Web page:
EGYPT – Feerum Egypt, a prominent player in the grain storage industry, has announced an investment of US$33 million in the establishment of a state-of-the-art factory dedicated to the production of grain storage silos in the East Port Said region of Egypt. 

The initiative, backed by an investment of EGP 1.6 billion (approximately US$33.9 million), marks a strategic move to enhance Egypt’s grain storage capabilities and bolster food security in the country.

The landmark agreement facilitating the creation of this facility was recently signed between East Port Said Development and Feerum Egypt. 

The signing ceremony, attended by Prime Minister Mostafa Madbouly, underlines the government’s commitment to supporting strategic industries within the Suez Canal Economic Zone (SCZone).

With a planned area of 51,950 square meters, the new factory aims to strengthen the region’s industrial infrastructure while aligning with President Abdel Fattah El-Sisi’s vision to localize key industries within the SCZone. 

Karim Sami Saad, representing Feerum Egypt, highlighted the strategic importance of East Port Said’s industrial zone and its potential to contribute to both local and regional objectives.

Daniel Janusz, another key figure in the partnership, emphasized Feerum Egypt’s commitment to promoting self-sufficiency in grain storage and food security in Egypt. 

He outlined the company’s ambitious goal to source 80% of the final product locally within three to five years, demonstrating a strong dedication to supporting the Egyptian economy and fostering domestic production capabilities.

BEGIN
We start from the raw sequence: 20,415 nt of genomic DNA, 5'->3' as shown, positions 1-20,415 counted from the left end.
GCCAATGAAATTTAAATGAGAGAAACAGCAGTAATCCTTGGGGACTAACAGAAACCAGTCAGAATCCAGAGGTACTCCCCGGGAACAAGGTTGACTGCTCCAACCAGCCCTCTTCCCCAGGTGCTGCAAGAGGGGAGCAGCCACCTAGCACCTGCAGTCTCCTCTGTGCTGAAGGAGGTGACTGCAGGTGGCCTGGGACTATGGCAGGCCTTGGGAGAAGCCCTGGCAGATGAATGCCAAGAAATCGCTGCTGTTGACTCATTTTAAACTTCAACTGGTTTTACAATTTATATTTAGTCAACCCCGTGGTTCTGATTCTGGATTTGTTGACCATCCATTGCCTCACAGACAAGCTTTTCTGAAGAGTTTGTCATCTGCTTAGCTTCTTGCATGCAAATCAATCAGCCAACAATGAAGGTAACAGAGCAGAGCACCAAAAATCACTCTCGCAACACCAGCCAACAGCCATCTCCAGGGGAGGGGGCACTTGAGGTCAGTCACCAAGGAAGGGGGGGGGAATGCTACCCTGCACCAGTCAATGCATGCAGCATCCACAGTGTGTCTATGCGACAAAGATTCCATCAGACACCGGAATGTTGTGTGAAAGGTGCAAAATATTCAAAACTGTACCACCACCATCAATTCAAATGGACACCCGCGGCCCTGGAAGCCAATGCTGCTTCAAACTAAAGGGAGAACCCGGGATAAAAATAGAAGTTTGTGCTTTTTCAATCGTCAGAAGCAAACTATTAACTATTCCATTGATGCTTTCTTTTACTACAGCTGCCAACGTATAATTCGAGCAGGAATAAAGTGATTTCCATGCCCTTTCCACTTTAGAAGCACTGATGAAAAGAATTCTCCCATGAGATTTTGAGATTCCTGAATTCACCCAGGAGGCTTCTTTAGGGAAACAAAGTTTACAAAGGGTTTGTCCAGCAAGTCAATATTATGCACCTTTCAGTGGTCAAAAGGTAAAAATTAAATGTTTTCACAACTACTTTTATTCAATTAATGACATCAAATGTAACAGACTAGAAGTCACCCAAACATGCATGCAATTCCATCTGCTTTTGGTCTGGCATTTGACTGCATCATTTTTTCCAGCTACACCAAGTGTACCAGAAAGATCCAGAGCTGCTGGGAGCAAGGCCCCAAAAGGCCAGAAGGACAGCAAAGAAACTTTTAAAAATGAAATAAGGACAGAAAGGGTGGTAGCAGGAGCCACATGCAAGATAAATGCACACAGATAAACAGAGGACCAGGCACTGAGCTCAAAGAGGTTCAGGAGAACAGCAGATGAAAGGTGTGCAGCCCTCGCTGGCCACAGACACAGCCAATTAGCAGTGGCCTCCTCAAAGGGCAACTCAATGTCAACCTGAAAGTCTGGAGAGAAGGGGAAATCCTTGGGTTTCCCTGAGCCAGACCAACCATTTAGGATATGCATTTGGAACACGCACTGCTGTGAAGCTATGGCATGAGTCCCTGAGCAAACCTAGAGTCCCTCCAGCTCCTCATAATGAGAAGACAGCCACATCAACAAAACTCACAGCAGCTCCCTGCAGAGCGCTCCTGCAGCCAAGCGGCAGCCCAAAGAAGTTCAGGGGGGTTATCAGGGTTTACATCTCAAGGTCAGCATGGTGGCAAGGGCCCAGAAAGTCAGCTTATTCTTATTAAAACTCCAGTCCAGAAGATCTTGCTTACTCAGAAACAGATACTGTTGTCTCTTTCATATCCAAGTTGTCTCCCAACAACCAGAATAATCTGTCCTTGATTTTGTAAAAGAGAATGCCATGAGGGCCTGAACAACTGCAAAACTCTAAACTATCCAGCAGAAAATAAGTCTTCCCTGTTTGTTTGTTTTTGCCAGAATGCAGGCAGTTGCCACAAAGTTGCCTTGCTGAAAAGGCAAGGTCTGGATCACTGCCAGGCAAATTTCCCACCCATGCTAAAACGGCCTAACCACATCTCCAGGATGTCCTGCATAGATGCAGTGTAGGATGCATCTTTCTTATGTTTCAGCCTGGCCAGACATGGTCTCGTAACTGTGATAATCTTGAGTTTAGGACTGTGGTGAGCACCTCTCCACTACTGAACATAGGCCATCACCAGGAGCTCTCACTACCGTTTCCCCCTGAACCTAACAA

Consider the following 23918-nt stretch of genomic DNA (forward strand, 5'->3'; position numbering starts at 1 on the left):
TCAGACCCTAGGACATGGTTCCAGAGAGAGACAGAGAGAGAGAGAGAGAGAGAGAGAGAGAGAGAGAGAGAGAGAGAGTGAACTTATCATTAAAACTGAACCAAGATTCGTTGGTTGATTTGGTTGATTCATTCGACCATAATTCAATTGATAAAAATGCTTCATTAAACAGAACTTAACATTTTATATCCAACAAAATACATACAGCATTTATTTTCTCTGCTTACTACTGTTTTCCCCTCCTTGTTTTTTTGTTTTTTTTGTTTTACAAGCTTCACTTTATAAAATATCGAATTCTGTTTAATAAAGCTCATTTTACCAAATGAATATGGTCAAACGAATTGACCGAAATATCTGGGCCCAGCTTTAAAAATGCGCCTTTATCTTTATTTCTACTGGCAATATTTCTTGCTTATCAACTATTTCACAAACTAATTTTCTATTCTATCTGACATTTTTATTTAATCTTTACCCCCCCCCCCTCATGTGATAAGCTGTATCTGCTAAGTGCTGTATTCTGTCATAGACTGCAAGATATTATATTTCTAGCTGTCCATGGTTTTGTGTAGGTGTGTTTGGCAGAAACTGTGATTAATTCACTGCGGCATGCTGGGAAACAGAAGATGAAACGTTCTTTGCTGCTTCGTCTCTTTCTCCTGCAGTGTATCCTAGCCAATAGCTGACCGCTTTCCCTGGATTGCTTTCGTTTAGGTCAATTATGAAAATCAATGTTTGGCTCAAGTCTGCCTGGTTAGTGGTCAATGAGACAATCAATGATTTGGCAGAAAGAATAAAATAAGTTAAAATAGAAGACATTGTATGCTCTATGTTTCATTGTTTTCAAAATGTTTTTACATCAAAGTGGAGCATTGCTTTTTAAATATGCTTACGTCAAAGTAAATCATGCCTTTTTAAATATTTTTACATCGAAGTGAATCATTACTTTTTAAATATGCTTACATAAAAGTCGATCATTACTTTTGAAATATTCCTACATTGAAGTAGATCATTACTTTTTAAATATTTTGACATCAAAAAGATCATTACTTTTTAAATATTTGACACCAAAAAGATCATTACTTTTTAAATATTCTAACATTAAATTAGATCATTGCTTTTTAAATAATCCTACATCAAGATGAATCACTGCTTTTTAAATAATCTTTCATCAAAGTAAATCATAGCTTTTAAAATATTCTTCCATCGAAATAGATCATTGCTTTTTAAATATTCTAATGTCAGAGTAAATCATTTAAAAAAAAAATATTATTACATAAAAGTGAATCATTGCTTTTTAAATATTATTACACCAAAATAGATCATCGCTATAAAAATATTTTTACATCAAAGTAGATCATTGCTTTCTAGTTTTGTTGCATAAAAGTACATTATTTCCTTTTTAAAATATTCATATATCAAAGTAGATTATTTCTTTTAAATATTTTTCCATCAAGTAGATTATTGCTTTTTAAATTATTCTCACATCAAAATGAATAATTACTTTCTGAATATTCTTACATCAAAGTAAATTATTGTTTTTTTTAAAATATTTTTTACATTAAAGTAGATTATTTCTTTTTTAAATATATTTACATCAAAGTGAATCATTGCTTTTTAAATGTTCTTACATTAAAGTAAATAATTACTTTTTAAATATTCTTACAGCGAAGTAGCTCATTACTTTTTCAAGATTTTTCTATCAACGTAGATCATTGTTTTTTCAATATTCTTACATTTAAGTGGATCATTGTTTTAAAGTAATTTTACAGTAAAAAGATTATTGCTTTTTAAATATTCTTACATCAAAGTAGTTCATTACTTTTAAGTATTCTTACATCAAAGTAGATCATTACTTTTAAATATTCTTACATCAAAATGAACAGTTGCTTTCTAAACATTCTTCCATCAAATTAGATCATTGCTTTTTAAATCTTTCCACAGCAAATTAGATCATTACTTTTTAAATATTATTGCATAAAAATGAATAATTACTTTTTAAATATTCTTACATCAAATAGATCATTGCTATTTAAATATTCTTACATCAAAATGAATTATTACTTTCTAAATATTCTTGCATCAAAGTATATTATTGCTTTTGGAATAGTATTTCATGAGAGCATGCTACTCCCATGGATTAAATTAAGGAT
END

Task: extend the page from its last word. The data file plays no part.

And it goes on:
Moreover, Janusz envisioned Feerum Egypt emerging as a vital supply hub for the grain silo industry across Africa and the Middle East, with aspirations to expand into the European market. 

This strategic investment not only positions Feerum Egypt as a leader in the grain storage sector but also underscores Egypt’s growing significance as a regional hub for agricultural infrastructure development.

In another recent move to enhance food security in Egypt, the government has raised the procurement price of local wheat to EGP 2000 (US$41.32) per ardeb (150 kilograms) for the 2024/25 season to incentivize farmers to sell their produce to the state and curb inflation.

The revised incentive is a 25% jump from EGP 1600 (US$33.16) previously announced in November for the 2024 season.

Egypt has one of the highest per capita consumption rates of wheat in the world. With such high demand, Egypt is forced to rely on imports as local wheat production, despite being the highest in Africa, is unable to meet the local demand.

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